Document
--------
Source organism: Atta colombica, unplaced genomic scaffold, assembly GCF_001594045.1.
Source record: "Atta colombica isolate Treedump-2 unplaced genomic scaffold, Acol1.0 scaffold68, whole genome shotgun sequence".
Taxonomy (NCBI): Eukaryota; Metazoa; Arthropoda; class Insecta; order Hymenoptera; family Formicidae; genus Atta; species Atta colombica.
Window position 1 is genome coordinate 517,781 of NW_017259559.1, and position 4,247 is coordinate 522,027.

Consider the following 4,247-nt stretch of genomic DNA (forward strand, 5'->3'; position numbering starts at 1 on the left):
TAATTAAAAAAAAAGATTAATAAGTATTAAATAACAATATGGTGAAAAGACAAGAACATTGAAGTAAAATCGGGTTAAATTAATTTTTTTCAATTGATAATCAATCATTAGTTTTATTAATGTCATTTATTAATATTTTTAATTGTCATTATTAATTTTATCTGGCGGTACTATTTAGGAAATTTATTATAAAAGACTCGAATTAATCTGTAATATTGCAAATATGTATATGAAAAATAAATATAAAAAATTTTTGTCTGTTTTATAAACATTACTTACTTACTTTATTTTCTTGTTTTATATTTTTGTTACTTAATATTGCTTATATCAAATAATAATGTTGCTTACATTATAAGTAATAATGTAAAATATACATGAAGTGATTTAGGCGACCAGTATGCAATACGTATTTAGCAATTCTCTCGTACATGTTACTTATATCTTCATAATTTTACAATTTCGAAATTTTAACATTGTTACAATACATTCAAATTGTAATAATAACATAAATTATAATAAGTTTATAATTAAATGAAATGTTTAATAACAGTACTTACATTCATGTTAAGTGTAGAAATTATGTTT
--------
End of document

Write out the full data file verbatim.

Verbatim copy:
Source organism: Atta colombica, unplaced genomic scaffold, assembly GCF_001594045.1.
Source record: "Atta colombica isolate Treedump-2 unplaced genomic scaffold, Acol1.0 scaffold68, whole genome shotgun sequence".
Taxonomy (NCBI): Eukaryota; Metazoa; Arthropoda; class Insecta; order Hymenoptera; family Formicidae; genus Atta; species Atta colombica.
Window position 1 is genome coordinate 517,781 of NW_017259559.1, and position 4,247 is coordinate 522,027.

Consider the following 4,247-nt stretch of genomic DNA (forward strand, 5'->3'; position numbering starts at 1 on the left):
TAATTAAAAAAAAAGATTAATAAGTATTAAATAACAATATGGTGAAAAGACAAGAACATTGAAGTAAAATCGGGTTAAATTAATTTTTTTCAATTGATAATCAATCATTAGTTTTATTAATGTCATTTATTAATATTTTTAATTGTCATTATTAATTTTATCTGGCGGTACTATTTAGGAAATTTATTATAAAAGACTCGAATTAATCTGTAATATTGCAAATATGTATATGAAAAATAAATATAAAAAATTTTTGTCTGTTTTATAAACATTACTTACTTACTTTATTTTCTTGTTTTATATTTTTGTTACTTAATATTGCTTATATCAAATAATAATGTTGCTTACATTATAAGTAATAATGTAAAATATACATGAAGTGATTTAGGCGACCAGTATGCAATACGTATTTAGCAATTCTCTCGTACATGTTACTTATATCTTCATAATTTTACAATTTCGAAATTTTAACATTGTTACAATACATTCAAATTGTAATAATAACATAAATTATAATAAGTTTATAATTAAATGAAATGTTTAATAACAGTACTTACATTCATGTTAAGTGTAGAAATTATGTTT